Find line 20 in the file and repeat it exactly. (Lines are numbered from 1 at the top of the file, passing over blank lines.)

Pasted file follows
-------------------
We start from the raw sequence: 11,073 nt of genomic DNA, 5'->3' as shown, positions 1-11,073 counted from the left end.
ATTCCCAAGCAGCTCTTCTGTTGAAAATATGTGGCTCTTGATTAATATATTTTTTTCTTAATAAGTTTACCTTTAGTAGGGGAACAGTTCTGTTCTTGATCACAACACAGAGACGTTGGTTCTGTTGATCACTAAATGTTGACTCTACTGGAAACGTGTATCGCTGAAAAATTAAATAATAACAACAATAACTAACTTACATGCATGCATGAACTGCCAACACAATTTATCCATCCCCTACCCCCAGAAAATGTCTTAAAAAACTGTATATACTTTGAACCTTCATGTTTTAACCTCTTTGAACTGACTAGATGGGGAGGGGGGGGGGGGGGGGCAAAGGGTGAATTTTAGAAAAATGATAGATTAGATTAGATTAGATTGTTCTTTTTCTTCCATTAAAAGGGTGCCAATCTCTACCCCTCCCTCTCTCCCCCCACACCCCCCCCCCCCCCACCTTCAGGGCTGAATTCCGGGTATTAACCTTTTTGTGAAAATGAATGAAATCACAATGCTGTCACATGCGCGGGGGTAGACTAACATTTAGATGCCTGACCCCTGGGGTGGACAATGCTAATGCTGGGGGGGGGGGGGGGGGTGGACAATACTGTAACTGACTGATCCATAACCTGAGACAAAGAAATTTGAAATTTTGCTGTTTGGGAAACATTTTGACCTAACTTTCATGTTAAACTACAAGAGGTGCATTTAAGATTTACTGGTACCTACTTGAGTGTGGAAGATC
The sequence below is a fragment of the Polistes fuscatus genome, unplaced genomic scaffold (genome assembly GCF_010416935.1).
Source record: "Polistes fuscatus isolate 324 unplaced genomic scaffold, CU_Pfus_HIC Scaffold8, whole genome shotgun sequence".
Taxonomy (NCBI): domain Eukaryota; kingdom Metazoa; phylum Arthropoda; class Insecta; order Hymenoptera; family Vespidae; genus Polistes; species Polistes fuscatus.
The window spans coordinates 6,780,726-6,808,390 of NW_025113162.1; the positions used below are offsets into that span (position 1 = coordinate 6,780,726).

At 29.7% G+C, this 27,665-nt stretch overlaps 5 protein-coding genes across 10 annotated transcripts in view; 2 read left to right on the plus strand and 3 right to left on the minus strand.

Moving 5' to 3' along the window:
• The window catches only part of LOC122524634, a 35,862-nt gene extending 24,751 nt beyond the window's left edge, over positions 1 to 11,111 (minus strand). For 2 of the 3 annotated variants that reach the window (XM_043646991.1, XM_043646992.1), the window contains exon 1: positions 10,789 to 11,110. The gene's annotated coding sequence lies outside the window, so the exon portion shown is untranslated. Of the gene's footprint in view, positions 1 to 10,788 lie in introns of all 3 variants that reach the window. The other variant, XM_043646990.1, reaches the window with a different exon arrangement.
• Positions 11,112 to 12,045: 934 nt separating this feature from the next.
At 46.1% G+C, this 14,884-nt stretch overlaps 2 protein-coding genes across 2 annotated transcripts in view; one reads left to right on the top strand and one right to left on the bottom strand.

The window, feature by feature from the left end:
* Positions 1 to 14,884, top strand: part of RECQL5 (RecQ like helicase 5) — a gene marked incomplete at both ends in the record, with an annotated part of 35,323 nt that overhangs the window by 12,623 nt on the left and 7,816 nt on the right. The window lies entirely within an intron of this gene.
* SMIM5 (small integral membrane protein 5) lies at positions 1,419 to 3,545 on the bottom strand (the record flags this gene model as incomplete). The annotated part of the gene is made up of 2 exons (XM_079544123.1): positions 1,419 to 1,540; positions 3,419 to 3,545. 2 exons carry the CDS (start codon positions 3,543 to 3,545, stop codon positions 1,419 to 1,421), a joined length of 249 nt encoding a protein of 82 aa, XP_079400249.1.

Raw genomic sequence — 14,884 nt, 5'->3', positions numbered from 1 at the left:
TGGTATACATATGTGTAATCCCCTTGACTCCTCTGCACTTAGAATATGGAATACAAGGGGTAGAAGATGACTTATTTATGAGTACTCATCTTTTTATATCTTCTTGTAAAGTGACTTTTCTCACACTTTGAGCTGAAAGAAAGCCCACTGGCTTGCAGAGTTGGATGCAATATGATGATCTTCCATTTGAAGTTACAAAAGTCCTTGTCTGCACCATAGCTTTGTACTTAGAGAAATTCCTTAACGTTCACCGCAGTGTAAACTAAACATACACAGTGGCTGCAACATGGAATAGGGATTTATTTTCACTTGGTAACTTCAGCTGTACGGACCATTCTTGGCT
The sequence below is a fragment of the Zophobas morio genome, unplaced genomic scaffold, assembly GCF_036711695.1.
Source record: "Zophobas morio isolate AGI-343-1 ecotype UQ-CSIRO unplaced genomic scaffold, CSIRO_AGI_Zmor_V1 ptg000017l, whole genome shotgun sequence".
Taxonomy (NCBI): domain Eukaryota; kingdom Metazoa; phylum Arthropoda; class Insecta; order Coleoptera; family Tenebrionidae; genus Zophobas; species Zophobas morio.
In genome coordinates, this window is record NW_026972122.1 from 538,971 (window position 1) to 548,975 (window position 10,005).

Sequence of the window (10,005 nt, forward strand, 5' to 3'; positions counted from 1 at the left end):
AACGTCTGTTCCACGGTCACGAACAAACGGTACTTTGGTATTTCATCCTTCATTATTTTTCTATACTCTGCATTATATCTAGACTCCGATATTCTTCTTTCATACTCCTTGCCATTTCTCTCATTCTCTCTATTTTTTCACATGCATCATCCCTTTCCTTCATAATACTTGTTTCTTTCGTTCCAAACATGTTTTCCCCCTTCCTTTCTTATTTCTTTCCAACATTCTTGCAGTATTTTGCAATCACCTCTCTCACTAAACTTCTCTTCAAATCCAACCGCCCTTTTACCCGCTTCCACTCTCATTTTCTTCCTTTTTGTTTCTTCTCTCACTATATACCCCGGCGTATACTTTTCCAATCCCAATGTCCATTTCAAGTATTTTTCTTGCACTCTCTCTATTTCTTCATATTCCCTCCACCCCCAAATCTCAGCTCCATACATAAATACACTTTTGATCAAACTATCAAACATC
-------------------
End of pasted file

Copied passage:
In genome coordinates, this window is record NW_026972122.1 from 538,971 (window position 1) to 548,975 (window position 10,005).